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Veteran pharmaceutical research scientist and member of Adobe's Biomedical Image Advisory Group, Eric J. Wexler shares his experience creating detailed biomedical imaging in Photoshop CS3 Extended for Biomedical Research. Eric shows how to use Photoshop CS3's selection, analysis, and editing tools to evaluate an image's color composition, modify images for research, optimize exposure with levels and curves, transform images with layers, and compensate for acquisition problems and limitations. Eric also explains how to add reference information to images, annotate and optimize DICOM animations, and share finished images with colleagues. Exercise files accompany the tutorials.
NOTE: Actual biological research images are used for this title's examples. Some of these images, including those of internal organs and dissected animals, may be considered graphic or offensive to some viewers. Viewer discretion is strongly advised.
In the previous video, we covered using Marquees to create regions of interest or areas of interest. In this video, we are going to use the Lasso tool so we are able to trace around a region of interest. So I will select the Lasso tool and we want to make sure it's the regular Lasso tool, since we are going to manually trace around this vessel. If you are working with me open HE_ NORMAL20x.TIF found in your Chapter 10 Exercise Folder. What you are seeing is a hematoxylin and eosin stained coronary vessel. We want to make sure that any measurements we perform are on the correct measurement scale. So we go to Analysis > Set Measurement Scale and select the 20x Calibration.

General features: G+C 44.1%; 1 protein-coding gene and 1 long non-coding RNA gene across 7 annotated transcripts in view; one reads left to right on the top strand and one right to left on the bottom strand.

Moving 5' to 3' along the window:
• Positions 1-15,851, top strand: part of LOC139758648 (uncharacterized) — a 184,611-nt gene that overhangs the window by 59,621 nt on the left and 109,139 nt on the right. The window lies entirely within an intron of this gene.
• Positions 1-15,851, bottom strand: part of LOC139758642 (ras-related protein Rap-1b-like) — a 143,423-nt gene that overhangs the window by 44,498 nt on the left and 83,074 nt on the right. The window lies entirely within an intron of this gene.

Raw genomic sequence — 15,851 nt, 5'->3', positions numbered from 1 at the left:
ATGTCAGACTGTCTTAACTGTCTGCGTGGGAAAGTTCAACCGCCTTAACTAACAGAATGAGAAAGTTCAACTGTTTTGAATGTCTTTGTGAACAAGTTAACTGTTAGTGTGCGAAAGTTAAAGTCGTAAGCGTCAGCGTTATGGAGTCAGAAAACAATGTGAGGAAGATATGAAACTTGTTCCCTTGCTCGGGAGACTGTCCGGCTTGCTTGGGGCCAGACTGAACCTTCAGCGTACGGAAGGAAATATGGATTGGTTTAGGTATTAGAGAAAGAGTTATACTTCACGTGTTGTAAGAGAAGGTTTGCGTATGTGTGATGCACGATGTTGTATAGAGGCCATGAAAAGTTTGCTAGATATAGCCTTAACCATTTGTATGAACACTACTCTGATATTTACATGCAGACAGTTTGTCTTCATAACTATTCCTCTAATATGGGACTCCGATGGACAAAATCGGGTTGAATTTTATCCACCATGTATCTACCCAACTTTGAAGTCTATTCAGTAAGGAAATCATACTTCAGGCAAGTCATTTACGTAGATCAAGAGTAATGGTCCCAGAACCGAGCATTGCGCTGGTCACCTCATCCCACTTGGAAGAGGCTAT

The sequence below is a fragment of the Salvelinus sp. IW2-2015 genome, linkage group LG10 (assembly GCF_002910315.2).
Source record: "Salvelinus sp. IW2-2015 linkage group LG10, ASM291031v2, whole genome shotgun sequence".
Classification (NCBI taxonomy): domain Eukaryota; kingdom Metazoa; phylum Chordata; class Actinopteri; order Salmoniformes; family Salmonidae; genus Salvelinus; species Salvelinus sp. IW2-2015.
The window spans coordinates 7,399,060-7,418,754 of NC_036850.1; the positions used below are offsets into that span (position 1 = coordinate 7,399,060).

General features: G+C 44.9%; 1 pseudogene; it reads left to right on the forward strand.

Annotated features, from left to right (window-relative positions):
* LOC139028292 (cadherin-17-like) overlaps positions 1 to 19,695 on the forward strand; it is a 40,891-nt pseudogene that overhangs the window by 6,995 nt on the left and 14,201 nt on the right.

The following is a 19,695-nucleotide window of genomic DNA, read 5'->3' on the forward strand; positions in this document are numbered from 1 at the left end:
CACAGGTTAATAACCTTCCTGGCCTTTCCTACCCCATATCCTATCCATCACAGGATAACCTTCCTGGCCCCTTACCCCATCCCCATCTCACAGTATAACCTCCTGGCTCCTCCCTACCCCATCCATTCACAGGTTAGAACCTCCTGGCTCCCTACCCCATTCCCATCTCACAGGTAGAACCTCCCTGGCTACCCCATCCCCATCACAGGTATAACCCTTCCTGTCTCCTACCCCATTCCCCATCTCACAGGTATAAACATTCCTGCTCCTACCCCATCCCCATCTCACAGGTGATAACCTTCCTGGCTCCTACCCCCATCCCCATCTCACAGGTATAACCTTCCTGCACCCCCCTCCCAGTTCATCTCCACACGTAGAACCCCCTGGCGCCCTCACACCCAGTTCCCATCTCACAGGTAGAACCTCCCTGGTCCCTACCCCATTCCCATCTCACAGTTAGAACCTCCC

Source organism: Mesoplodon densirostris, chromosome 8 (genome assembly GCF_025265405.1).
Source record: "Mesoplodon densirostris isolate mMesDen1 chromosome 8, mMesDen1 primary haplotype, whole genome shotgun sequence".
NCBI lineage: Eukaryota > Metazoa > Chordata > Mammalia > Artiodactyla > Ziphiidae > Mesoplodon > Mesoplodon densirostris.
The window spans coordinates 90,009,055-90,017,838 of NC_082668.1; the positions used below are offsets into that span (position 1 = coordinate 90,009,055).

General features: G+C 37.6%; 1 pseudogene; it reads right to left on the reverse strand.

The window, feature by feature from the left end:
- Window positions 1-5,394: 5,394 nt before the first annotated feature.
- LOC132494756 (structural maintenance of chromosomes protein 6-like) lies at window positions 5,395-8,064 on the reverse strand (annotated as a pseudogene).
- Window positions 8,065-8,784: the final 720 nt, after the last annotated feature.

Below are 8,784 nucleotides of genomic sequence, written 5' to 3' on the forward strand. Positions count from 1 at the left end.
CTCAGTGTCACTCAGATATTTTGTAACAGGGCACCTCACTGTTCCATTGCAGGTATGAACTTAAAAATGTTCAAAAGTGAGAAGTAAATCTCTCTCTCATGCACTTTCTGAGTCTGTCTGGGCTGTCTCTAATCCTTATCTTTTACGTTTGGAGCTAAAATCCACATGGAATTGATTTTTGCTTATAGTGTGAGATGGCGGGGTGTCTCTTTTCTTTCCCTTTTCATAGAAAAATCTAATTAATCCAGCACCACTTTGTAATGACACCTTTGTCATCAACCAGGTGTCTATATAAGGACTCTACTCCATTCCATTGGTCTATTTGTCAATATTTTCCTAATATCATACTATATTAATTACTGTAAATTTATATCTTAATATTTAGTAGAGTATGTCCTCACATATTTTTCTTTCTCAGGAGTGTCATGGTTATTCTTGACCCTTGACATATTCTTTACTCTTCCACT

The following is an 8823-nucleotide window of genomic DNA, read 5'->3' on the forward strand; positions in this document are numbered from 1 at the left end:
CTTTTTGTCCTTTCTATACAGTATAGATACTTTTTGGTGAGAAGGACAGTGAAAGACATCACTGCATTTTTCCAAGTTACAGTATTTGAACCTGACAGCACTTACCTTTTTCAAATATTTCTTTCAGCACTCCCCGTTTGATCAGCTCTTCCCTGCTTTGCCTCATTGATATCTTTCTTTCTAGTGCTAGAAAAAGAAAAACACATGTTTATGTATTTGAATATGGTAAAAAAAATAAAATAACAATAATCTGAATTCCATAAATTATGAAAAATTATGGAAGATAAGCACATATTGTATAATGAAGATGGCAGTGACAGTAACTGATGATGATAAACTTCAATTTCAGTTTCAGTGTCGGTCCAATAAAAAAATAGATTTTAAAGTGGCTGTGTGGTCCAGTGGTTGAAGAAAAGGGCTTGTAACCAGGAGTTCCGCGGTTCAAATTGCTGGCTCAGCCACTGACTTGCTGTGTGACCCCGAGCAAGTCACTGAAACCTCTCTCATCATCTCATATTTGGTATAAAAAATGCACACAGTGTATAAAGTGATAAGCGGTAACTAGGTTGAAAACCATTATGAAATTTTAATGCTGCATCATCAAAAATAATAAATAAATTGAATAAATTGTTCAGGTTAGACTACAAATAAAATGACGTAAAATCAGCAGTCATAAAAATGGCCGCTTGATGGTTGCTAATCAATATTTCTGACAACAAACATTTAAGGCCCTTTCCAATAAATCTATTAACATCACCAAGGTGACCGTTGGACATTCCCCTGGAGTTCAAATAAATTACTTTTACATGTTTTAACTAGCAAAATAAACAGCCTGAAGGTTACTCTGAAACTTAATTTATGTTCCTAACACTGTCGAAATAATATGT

Now we can always use the Info panel to monitor what calibration setting we have selected. Now with this image, one area that you might want to manually trace around would be the boundary between the adventitia, here this lighter pink color, and the cardio myocytes. This would be very difficult to do in an automated way, so you will have to use some sort of manual tool to actually place the selection. By using the Lasso tool, we have to press our button down and just start tracing. Now we have to hold the button down at all times and we just manually go around the area and here, I am using a mouse as I am drawing, a track path would definitely work out better. Now if I were to let go right now, Photoshop would automatically close the selection. Once you start using this tool you are in it for the entire trace, you can't stop half way through or let go off the mouse or else it will be automatically connect the two ends of a line.
In this case, I am close enough. I am going to let go over the mouse and it closed the boundary and now we have our margin and selection around the adventitia of the coronary vessel. This case, I want to open up the Measurement Log. I will go to Window > Measurement Log. Before I hit Record Measurements, even though I have the correct calibration selected, I want to make sure I have the right data points selected. Now 20x Boxes while I use it for boxes previously, in this case, I am going to use it for an area and that's still an appropriate data point set to use.
I can come down, hit Record Measurements. There is my label, the document, the fact that was our selection versus a count or a ruler, it's in microns and I have an area in microns, the perimeter and the height and the width of a bounding box, not the maximum height or the maximum width and that's an important cautionary tale because that height is from this top, all the way down to this bottom and the width is from right here, all the way across to here where it matches up with this point.
So if there was a square bounding box around the region of interest, this is the height and width of that bounding box. Now if you need fine detail and the region of interest is not too large, you can use the Lasso tool but there is two other Lasso tools. They are more automated, they are easier and quicker to use and I will be demonstrating them in the next two videos.
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